In Dyson v Centennial Myuna Pty Ltd (2020) the Fair Work Commission (‘the Commission') reinstated a senior Undermanager after he was terminated for breaches of its workplace health and safety policy. Despite finding that the mining company had an entirely valid reason for the dismissal, the Commission determined that the decision was a harsh one.
In April 2020, Mr Dyson attended the Myuna mine to undertake inspections of the site and monitor staff performing work. After an inspection revealed that there were six damaged dust bags, Mr McCarty under Mr Dyson's supervision, climbed a ladder alongside a conveyor belt to replace two of the suspended bags. Whilst Mr Dyson was at the belt switch to ensure it was off, the employee stepped onto the belt and strained his leg. As a result, the employee was unable to undertake his usual duties for an extended period of time.
After hearing about the incident, Centennial's management team met and decided to suspend Mr Dyson for two weeks given the severity of his safety breaches. Centennial then issued Mr Dyson with a termination letter in response to which Mr Dyson lodged an unfair dismissal claim.
1. Was there a valid reason for Mr Dyson's dismissal?
At the heart of an unfair dismissal claim, the Commission needs to determine whether there was a valid reason for the termination which relates to the employee's capacity or conduct.
As an Undermanager, Mr Dyson was responsible for applying a plant and equipment isolation procedure to the conveyor belt to minimise any health and safety risks it could pose to any Centennial workers. By failing to conduct a ‘SLAM' (stop, look, assess and manage) and Job Safety Analysis (JSA) with respect to the conveyor, Mr Dyson failed to fulfil both the required safety protocol and his supervisory obligation in the presence of Mr McCarty.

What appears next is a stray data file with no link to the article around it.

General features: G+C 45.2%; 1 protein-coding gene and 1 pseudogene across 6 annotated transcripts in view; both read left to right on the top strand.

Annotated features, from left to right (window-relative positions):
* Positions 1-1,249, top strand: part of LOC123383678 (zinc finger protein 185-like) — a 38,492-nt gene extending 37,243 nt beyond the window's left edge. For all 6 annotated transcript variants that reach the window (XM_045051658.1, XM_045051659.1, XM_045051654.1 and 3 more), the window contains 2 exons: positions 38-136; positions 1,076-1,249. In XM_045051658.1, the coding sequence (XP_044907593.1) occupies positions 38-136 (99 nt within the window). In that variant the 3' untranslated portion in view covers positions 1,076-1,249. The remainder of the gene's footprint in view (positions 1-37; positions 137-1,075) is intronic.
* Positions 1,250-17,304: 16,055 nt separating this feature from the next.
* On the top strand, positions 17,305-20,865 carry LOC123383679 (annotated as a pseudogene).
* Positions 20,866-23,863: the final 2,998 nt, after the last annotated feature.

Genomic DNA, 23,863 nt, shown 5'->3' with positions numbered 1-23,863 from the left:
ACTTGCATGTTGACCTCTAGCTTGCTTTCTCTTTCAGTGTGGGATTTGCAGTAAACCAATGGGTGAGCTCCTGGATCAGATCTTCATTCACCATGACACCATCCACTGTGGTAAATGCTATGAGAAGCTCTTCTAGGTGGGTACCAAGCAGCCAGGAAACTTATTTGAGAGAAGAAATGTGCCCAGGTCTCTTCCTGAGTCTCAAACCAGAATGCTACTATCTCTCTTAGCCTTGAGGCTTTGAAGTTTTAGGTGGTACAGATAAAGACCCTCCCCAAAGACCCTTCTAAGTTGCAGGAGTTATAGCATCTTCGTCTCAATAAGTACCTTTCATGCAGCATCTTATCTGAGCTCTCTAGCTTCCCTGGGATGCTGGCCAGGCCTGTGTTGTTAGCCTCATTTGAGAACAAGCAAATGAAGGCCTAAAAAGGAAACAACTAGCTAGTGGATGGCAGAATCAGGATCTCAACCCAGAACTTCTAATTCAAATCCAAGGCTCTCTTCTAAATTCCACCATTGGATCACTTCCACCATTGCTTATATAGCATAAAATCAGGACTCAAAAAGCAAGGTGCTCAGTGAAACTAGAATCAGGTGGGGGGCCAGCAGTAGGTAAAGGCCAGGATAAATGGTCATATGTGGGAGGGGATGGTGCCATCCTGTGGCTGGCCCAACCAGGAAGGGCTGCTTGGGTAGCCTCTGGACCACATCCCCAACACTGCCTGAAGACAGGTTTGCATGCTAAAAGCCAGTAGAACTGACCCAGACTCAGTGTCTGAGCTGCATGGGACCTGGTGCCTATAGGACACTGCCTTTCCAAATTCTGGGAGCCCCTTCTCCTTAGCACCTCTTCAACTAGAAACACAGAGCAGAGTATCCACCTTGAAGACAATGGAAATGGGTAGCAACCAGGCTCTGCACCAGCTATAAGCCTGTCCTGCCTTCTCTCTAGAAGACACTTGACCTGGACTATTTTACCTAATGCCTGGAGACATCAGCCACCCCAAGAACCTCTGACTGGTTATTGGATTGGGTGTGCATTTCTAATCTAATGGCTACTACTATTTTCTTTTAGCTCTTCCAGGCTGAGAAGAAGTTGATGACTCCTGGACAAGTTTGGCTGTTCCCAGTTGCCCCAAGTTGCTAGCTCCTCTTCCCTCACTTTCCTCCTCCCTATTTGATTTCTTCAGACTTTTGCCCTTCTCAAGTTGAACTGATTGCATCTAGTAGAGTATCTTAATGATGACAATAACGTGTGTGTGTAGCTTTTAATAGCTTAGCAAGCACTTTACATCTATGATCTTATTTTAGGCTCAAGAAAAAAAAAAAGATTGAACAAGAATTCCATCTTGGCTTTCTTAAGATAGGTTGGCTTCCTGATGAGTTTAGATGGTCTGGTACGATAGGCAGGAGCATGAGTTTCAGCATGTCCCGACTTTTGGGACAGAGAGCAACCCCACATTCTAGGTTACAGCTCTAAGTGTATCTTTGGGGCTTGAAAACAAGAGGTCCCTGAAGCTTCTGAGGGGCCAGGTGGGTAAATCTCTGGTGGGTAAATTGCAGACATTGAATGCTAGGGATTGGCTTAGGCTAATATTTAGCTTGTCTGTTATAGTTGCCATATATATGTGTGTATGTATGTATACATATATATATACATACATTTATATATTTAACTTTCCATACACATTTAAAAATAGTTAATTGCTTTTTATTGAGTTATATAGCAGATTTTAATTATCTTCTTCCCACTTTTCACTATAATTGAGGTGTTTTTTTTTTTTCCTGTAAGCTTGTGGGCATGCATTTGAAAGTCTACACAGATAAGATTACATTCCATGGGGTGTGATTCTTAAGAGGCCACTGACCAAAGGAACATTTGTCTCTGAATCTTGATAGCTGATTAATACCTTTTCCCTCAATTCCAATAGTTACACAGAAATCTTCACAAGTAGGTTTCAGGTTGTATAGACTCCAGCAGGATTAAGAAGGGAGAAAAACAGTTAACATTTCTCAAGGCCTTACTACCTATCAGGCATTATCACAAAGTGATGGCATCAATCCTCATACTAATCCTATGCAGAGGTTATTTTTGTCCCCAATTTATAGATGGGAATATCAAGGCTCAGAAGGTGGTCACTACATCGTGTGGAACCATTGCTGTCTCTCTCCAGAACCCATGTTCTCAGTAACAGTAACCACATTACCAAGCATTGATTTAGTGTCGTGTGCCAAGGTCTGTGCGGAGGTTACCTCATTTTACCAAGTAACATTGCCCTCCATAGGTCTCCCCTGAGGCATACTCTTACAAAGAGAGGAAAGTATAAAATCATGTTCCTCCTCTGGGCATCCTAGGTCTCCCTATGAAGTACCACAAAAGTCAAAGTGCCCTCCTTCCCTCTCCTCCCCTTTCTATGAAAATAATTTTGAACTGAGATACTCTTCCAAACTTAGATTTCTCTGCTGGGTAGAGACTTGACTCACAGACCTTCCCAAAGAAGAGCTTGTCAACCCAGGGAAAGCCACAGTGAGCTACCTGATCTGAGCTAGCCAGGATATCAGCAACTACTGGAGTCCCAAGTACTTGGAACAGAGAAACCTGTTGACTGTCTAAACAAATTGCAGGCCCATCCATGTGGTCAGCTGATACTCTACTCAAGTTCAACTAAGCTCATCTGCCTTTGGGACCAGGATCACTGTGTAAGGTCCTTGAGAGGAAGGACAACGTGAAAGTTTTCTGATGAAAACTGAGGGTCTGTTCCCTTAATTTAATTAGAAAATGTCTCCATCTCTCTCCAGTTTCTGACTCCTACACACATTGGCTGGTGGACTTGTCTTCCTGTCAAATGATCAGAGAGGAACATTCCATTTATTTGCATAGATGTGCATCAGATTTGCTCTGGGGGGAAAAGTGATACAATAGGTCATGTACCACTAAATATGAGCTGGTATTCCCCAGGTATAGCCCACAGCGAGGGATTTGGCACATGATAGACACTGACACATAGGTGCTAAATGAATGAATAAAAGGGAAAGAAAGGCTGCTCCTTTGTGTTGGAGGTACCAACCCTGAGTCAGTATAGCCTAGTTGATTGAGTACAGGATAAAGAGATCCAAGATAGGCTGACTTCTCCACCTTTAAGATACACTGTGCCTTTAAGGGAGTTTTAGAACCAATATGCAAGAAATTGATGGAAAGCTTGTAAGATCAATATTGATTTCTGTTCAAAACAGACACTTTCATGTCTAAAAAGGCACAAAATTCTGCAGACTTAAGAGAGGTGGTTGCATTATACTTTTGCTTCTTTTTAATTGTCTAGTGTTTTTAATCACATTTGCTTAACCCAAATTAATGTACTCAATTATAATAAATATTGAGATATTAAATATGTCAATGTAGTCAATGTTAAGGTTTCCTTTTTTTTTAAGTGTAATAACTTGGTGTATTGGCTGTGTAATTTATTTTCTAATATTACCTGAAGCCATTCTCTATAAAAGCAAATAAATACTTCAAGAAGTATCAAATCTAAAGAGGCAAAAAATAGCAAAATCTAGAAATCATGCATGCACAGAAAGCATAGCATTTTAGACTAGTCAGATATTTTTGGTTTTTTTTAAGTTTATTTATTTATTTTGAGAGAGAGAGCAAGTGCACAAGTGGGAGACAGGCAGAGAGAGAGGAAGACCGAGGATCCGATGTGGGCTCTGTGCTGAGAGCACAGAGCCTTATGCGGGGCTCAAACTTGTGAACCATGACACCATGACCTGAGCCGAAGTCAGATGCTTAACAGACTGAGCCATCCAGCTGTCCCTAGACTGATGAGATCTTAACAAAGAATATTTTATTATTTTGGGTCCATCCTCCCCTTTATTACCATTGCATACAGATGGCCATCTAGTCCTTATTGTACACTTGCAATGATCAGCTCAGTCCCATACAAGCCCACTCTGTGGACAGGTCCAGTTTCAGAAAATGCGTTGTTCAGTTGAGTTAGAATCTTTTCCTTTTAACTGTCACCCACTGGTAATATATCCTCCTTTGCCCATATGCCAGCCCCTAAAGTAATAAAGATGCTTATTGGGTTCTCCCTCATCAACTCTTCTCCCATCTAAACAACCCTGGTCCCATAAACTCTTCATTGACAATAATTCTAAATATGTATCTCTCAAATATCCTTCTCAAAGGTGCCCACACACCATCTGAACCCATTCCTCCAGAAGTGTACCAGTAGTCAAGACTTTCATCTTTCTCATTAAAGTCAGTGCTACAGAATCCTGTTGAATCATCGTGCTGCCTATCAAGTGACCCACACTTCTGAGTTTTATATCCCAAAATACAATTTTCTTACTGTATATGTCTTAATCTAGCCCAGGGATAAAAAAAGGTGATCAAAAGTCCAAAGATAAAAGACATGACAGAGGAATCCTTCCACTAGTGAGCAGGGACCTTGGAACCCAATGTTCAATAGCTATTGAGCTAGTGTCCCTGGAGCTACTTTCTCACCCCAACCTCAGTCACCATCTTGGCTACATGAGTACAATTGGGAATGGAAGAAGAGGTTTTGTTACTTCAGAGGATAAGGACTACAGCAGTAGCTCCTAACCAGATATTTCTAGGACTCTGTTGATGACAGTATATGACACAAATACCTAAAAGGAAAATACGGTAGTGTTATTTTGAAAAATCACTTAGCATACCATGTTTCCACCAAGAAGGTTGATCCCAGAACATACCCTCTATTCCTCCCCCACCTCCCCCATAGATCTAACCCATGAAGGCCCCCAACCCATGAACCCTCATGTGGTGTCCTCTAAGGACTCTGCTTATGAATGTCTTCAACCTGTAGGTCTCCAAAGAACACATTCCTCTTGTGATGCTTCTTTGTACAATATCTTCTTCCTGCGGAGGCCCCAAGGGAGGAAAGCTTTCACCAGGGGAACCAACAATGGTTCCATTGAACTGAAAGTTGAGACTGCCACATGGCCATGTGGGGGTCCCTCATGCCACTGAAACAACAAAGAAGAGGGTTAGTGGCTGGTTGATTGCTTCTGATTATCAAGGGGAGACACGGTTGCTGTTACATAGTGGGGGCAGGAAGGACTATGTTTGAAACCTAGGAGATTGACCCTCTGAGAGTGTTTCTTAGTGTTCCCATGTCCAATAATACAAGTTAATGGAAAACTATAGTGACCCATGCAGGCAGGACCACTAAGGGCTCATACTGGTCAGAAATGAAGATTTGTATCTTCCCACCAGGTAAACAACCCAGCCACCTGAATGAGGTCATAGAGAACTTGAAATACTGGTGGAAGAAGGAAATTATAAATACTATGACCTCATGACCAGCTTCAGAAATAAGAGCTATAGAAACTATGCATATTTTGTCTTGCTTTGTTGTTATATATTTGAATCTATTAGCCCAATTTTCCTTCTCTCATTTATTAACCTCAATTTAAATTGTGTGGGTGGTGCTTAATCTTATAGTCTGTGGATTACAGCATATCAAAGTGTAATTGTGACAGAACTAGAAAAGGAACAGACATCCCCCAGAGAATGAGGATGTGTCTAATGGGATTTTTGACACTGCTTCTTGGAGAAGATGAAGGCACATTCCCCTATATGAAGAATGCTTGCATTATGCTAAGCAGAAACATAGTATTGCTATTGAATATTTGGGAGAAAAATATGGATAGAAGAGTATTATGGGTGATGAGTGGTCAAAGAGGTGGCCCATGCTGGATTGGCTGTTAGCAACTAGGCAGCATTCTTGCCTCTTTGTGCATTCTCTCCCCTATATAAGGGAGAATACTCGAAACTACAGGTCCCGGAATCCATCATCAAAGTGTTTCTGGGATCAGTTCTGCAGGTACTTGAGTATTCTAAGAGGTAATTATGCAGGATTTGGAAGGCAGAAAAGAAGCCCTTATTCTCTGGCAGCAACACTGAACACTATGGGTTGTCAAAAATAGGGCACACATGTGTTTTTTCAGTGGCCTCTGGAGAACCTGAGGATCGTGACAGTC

Accordingly, the Commission found that this conduct constituted a valid reason for Mr Dyson's dismissal.
2. Was the dismissal harsh, unjust or unreasonable in the circumstances?
Having a valid reason for termination is but one element in unfair dismissal proceedings.
In this particular case, the Commission also considered other factors, which included Mr Dyson's:
- length of service with Centennial Myung Pty Ltd (approximately 40 years);
- exemplary employment record;
- failure to comply with Centennial's policies and procedures, including his own contractual and statutory obligations;
- failure to identify the potential hazard and isolate it, and the serious risk of injury if such steps were not taken;
- age (being 61 years of age);
- personal circumstances outside of work which included melanoma scares and operations, his parents' falling ill and requiring his care, and his own long-term relationship breakdown;
- inability to find another job; and,
- acceptance of his failures to comply with safety policy and procedure as well as his contractual obligations and job duties.
The Commission also considered the action Centennial took against Mr McCarty for his participation in the unsafe practice of changing the dust bags. Centennial issued Mr McCarty with a final written warning, suspended him without pay for two weeks and was demoted.
Taking the above into account, the Commission determined that the decision to dismiss Mr Dyson was not unjust or unreasonable but harsh. An order was made for Mr Dyson to be reinstated to his position as Undermanager and for Centennial to pay Mr Dyson a portion of the remuneration lost by him because of his dismissal.
Employers must ensure that the dismissal of an employee is procedurally fair and equitable. It is particularly important to consider all facts existing at the time dismissal is questioned to avoid a potentially costly outcome for the employer. By conducting the dismissal process properly, an employer may not only avoid monetary cost and the imposition of a decision to reinstate an employee, practically speaking they may also avoid the tension that can be created in workplace relationships where reinstatement is the outcome ordered.
The content of this article is intended to provide a general guide to the subject matter. Specialist advice should be sought about your specific circumstances.